China Uses Dolphins to Help Treat Autism

Jul 8, 2010
A captive dolphin. (Photo: BarnyardBBS/Creative Commons)

If you want to roll up a fistful of ethically ambiguous practices into one tangled, complicated ball, try this one on for size: a marine park in China has purchased four dolphins from Japan to be used to treat kids with autism, People’s Daily Online reports.

Royal Ocean World in Fushun City, Liaoning Province, paid some $738,000 for the animals, which it plans to use to continue a therapy program it started in 2007 with three other dolphins.

The park says it already has more than 100 families lined up to take advantage of the program.

The move touches on a raft of controversial issues surrounding the treatment, starting with the mere purchase of the dolphins from Japan. Japan is a major world provider of captive dolphins, and has come under fire for some of its practices, particularly those in the town of Taiji, where dolphins not chosen for sale are slaughtered for meat, as chronicled in the documentary, The Cove.

But some groups oppose dolphin captivity no matter where the animals come from. Some scientists argue that the animals are too intelligent to be captured and confined in marine parks.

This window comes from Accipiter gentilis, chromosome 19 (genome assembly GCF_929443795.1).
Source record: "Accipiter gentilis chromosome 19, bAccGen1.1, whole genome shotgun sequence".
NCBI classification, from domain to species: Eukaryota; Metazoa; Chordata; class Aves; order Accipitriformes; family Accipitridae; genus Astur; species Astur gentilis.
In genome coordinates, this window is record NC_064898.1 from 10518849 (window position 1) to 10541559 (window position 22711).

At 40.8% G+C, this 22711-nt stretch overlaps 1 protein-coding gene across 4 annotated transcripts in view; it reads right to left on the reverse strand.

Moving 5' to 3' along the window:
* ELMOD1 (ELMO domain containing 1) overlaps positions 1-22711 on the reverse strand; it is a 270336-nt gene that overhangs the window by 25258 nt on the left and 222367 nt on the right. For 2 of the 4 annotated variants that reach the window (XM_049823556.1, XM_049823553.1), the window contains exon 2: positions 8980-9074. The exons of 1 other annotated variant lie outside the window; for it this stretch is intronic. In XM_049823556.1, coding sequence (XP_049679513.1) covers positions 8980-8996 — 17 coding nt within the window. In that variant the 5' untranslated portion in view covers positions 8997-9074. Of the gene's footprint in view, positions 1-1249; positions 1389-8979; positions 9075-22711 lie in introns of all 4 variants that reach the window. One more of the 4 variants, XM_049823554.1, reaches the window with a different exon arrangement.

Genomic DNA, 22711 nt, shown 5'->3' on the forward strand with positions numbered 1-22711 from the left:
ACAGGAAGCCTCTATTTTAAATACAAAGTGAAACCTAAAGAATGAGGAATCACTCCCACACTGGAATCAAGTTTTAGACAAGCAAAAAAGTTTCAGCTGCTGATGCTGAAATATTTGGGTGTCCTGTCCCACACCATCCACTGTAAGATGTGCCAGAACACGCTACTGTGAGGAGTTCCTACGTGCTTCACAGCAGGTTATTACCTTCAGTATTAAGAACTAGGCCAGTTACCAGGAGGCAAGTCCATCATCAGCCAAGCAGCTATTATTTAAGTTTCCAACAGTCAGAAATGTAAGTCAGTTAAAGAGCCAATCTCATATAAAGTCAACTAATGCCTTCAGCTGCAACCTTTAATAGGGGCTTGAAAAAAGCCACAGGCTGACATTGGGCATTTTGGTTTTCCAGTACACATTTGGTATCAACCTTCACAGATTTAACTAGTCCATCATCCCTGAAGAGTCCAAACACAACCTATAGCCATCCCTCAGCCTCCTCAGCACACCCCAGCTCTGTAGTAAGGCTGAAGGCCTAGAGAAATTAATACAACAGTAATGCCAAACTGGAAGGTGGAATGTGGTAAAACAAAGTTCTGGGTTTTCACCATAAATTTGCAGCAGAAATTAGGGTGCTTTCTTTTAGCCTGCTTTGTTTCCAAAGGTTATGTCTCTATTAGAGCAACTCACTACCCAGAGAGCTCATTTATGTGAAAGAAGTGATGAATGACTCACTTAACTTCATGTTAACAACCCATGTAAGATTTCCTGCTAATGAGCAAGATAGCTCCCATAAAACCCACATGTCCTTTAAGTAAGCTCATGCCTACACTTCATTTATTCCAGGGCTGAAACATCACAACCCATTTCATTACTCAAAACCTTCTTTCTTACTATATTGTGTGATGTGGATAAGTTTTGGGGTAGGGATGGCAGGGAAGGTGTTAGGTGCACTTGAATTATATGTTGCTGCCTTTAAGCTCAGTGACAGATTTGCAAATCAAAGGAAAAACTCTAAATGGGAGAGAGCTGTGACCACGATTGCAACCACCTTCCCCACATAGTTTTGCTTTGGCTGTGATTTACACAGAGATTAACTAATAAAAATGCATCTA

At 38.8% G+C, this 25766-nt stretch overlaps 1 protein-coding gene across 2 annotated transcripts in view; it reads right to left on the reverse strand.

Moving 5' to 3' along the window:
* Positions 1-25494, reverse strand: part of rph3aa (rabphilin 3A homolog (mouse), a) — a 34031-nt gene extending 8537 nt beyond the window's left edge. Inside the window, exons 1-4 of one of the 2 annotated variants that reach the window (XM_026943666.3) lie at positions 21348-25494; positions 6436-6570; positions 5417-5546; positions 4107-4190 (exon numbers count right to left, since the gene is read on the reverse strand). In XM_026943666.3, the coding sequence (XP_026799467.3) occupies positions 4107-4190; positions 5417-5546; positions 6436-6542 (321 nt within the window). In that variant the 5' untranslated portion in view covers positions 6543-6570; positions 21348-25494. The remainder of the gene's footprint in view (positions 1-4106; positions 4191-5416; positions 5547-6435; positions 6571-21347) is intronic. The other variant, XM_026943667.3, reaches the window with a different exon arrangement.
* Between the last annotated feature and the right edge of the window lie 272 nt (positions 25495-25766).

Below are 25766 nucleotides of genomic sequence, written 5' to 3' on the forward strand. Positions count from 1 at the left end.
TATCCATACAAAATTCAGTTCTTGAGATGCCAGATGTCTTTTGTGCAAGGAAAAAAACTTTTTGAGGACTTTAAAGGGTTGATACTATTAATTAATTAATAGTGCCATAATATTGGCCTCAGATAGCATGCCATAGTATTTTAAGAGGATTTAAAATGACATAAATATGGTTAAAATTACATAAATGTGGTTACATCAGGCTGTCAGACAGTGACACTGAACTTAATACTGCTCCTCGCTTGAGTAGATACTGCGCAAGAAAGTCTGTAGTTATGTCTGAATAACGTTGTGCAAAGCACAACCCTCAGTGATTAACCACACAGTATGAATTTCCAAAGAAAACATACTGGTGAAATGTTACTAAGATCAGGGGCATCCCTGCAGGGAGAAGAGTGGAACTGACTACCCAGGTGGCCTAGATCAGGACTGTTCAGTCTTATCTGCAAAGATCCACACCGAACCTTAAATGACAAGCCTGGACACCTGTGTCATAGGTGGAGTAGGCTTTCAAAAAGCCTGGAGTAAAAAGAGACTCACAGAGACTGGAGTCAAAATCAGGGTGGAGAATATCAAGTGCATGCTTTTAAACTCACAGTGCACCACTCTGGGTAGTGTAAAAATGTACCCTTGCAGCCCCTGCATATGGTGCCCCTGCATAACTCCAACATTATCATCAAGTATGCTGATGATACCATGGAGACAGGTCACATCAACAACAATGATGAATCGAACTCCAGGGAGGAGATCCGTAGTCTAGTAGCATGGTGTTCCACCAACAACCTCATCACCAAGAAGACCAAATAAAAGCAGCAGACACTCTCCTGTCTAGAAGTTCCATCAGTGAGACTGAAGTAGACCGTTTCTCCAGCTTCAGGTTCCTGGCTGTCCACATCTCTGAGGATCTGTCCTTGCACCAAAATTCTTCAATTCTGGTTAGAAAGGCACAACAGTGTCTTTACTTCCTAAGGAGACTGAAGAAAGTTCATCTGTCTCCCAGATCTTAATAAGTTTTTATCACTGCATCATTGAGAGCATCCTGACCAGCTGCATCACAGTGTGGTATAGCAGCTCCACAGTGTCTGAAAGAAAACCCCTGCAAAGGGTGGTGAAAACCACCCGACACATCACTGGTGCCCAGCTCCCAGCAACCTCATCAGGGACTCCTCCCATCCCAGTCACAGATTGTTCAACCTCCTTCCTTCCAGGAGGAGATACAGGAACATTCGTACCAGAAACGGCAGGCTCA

Royal Ocean World, however, is hardly the first park to use captured dolphins for human therapy: two other marine zoos in China already do it, along with centers in Florida, Hawaii and other locations.

But one obvious question stands out: does dolphin-assisted therapy work?

The People’s Daily story provides a brief look into some of the beliefs about the practice.

“Dolphins emit high-frequency ultrasonic waves which stimulate dormant brain cells in autistic children,” the story reads, attributing the comment to the director of Royal Ocean World. It then quickly quotes a doctor, however, about whether it really works.

"There is no scientific proof that dolphin therapy cures autistic people right now, and while it might be helpful for children, little effect has been seen on adults.”

A Science Daily story from 2007 found doctors who took a direct stand.

"Dolphin-assisted therapy is not a valid treatment for any disorder," says [Lori] Marino, a leading dolphin and whale researcher. "We want to get the word out that it's a lose-lose situation for people and for dolphins."

Marino is a researcher at Emory University, according to the story.

Even Island Dolphin Care in Key Largo, Florida, says the treatment can be effective, but is not scientifically proven.

“The love and acceptance displayed by the dolphins and staff provide an enthralling, motivational catalyst for children,” reads the group’s FAQ page. “The program,” the page notes, “is designed to assist children and adolescents who have chronic medical, developmental, or physical disabilities.”

However: “There is no scientific proof that they heal nor is there proof that they do not heal. A child with a diagnosis leaves with that same diagnosis,” the page reads.

The cost of a five-day treatment at the center is $2,200.

Participant Media—the parent company of—was responsible for the Social Action campaign for "The Cove."

Photo: BarnyardBBS/Creative Commons via Flickr

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